RAD/Cross Class Split LP


RAD and Cross Class come together for one final release on this 19-song LP.

The punk attention span is shorter than ever in 2020 and there’s barely time to keep your eyes on the road, much less look backwards, but recordings from two of Sacramento’s unheralded twenty-teen giants will stop you dead in your tracks. CROSS CLASS drop ten tracks in nine minutes – frustration on the lyric sheet manifests as erratic start/stop riffs, exploding into primal DBeats that last just long enough to set you up so they can break you back down with devastating abandon(ment).

If CROSS CLASS are the destruction, on the flip RAD celebrate all that remains. If you were lucky enough to see them live, then you know that RAD play for RAD (listen to Lory scream “I’m not here to make friends!”) – and they are playing whether you like it (or them) or not. Still, one of the greatest and most inspiring live bands I have ever seen, cramming more honest intensity and mosh parts into criminally short light speed fastcore. Both bands are finished – CROSS CLASS went to school and moved away, while RAD morphed into SICK BURN – but the records remain, and a healthy hail to Sacramento (the city and the label) for making sure that these sounds made it to the rest of us.

— Robert Collins

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RAD- Sacramento is RAD +1 (Cassette)


Sacramento is RAD +1 is the band’s tribute to Sacramento punk rock. On this tape, you’ll find covers of songs by the infamous Rebel Truth and cartoony hyper-punks The Lizards. Oh, and one more band that’s not actually from Sacramento (hence the “+1″), Poison Idea.

Track listing:

  1. Child Hosts the Parasite (Rebel Truth)
  2. All I know (Rebel Truth)
  3. Coke up my Butt (The Lizards)
  4. Cult Band (Poison Idea)

4 mins 22 sec


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Rad/Croissants Split 7″

Rad Xants_7inch

RAD and CROISSANTS show two sides of Sacramento punk rock on their new split 7″ ep.

Thrash-veterans RAD attack with the fury of a honey badger denied snacks. Their Necros cum Black Flag implosion rips along, fronted by the vocal bite of Lory Gil, and Charles Albright’s killer wails. With one previous EP and three cassettes, this split is RAD’s first since their very well received 2013 LP Loud & Fast. Recorded by Ted Angel.

 If RAD is inspired by Los Angeles’ early 80s slam pit, CROISSANTS sounds like they’d rather be hanging out on Beach Blvd. The band throws pop pitches to heroes Red Cross and the Simpletones with razor guitars, fuzz, and beer-in-the-sun melodies. When the buzz wears off, a lazy anger builds. Adored in their hometown of Sac, the Croissants have found ears elsewhere through records on Asian Man and Hella Mad. Recorded by Chris Sabatoni and Ted Angel.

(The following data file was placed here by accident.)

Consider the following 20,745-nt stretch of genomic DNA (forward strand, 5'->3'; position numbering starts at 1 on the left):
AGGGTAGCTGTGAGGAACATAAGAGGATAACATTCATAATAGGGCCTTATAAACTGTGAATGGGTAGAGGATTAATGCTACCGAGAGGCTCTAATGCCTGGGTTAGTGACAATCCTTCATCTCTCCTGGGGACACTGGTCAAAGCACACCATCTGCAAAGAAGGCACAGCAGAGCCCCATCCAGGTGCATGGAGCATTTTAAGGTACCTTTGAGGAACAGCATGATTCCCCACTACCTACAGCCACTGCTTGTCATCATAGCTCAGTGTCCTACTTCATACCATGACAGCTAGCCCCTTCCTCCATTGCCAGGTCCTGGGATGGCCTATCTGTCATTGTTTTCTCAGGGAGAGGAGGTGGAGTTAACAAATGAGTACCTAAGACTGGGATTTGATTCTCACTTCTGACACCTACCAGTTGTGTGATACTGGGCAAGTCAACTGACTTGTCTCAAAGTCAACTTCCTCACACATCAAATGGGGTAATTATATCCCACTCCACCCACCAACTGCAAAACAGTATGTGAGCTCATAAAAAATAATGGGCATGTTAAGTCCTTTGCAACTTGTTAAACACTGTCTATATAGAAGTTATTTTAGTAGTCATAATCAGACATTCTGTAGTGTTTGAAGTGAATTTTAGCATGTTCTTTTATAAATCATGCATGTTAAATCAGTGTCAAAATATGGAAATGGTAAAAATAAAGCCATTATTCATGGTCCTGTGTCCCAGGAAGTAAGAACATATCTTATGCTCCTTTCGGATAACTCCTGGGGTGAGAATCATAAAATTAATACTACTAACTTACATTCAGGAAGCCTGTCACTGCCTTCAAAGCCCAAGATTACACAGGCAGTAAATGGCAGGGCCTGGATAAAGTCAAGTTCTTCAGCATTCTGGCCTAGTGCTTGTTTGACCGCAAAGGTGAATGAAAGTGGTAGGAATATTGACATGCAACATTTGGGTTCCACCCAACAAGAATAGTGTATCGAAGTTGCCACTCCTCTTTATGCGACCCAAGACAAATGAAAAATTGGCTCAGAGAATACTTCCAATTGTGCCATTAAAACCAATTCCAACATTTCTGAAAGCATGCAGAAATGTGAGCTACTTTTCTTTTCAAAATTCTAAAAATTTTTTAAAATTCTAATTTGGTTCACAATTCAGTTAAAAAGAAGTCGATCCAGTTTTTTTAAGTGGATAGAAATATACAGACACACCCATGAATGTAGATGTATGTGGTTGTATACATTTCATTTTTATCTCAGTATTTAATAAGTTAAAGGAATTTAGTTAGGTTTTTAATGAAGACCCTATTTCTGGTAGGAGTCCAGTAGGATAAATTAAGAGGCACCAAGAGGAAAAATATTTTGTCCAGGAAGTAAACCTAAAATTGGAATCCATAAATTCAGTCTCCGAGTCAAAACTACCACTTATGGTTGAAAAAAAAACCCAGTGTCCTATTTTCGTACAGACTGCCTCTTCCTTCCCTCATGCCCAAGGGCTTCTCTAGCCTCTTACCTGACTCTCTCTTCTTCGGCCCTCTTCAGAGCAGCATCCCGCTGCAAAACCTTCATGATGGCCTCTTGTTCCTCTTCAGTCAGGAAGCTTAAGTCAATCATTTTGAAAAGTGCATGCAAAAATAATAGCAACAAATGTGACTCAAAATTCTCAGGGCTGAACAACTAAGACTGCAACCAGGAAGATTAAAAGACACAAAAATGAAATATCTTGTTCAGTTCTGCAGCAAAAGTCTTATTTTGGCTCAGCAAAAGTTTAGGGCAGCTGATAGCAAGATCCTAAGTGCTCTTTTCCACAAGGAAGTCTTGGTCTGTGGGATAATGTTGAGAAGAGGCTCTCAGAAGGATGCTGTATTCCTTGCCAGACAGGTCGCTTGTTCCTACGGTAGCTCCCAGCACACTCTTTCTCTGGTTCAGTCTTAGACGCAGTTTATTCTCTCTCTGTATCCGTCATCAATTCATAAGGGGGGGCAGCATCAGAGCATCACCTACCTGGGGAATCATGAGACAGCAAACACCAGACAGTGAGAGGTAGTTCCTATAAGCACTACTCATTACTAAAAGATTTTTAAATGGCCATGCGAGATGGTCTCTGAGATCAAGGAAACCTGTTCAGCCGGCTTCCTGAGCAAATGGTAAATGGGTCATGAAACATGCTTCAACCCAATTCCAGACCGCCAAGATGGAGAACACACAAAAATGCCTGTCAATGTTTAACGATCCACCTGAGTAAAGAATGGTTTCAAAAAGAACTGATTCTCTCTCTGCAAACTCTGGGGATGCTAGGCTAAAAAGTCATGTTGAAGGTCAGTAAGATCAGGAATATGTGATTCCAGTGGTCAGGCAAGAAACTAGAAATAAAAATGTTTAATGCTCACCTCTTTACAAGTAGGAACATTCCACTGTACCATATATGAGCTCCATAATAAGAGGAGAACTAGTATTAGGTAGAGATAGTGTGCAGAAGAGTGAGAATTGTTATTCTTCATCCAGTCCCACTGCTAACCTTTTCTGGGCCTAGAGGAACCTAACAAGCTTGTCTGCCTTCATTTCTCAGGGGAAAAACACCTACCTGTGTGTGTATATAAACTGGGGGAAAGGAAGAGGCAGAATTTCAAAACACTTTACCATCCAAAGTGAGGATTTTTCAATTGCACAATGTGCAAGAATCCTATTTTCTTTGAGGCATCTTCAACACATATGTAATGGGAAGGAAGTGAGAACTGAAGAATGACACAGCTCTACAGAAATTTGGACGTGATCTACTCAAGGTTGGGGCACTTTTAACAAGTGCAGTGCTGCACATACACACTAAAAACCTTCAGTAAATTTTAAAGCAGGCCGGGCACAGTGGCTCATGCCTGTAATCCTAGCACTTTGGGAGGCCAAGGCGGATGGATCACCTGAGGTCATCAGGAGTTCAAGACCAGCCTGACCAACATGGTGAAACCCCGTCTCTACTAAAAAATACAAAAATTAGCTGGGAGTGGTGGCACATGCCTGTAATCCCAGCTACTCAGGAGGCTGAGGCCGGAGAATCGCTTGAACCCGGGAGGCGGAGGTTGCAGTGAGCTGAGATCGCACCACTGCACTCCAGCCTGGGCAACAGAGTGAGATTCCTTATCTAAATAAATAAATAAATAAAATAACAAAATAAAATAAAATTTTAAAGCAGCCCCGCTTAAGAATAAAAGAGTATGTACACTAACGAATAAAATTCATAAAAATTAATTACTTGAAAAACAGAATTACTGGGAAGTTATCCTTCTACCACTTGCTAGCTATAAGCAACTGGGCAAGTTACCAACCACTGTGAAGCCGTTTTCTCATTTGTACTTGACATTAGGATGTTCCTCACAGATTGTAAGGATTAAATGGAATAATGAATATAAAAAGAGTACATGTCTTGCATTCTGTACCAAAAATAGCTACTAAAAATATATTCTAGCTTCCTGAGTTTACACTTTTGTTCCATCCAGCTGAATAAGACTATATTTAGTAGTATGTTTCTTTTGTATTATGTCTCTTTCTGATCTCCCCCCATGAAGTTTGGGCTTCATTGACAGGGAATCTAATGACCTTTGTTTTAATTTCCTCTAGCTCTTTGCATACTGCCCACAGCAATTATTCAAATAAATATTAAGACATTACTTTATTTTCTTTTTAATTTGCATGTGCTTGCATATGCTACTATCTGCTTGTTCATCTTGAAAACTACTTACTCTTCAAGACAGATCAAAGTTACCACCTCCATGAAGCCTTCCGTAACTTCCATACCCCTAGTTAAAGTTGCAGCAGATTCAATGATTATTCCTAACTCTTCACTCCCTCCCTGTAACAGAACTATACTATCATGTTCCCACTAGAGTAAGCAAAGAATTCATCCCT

- Scott Soriano

Loud & Fast


“It is easy to anticipate the sound of a punk, hardcore or metal record by reading its title (for the most part). Dangers‘ AngerBathory‘s Blood Fire DeathWormrot‘s Abuse. It’s rather convenient. Such is the case with female-fronted, Sacramento-based punk band RAD and their delectable cassette tape tentatively titled Loud & Fast.

Yeah. Guess what, fellas? It’s f**king loud, and it’s f**king fast. So f**k you.

Twenty songs in eleven minutes. Oh, hell yes! Two of the twenty songs pass the one-minute mark; eight of ‘em hardly pass the half-minute mark. You better believe this album is going to kick your ass! Like I mentioned earlier, this is a female-fronted punk band. That chick on the cover is Lory Gil and instead of employing furious screams reminiscent of bands likePunch or Glasses, she shouts frantically as if she were the head of some hardcore band from the eighties. The band is a punk/thrash crossover group which is why the album goes by quicker than taking a dump in a Taco Bell restroom. Despite it’s fast pace, each song has it’s own personality. “We’re RAD” is a brilliant intro to the album. A catchy riff, thumping drums, and a thick bass-line call for some serious head-bobbing. One can imagine a crowd of young kids circling around an empty space getting ready to mosh their pathetic hearts out of their hairless chests. Then “You’re a Dunzo” kicks in and all of the pent-up energy explodes onto the audience, erupting into one hell of an angry mosh pit where kids are dancing in cut-off jeans, dirty Vans shoes and Iron Lung band t-shirts. The band continues their speedy setlist with “This is Not a Final War” and “I’m an Adult” as kids start to fall on the ground before being pulled back into the action by some obese hardcore dude, already busting a sweat in the muggy atmosphere of the dank warehouse the band’s playing in.

Although the lyrical themes don’t go beyond subjects like skateboarding, moshing and other forms of stupid violence, there are some great, sometimes hilarious lyrical moments throughout the album. Lines like “Shove your butt-pills in your dick! Moshing is our medicine!” are memorable and chant-inducing. There are also miniature moments that I find are strokes of punk genius like the three-note solo that ends “This is Not a Final War” and the end of “Banned in Citrus Heights” where it’s just the sound of pounding drums and the band shouting “I got out from work today!”

RAD’s Loud & Fast feels like a thousand punches hitting you at a thousand miles per hour. Looking back at it now, I have played this album over ten times while writing this review (which isn’t very long to begin with). If you dig loud and fast music that you can’t scrobble on Last.fm, then get your hands on Loud & Fast as soon as you can. It’s rad.”

[Via: SputnikMusic]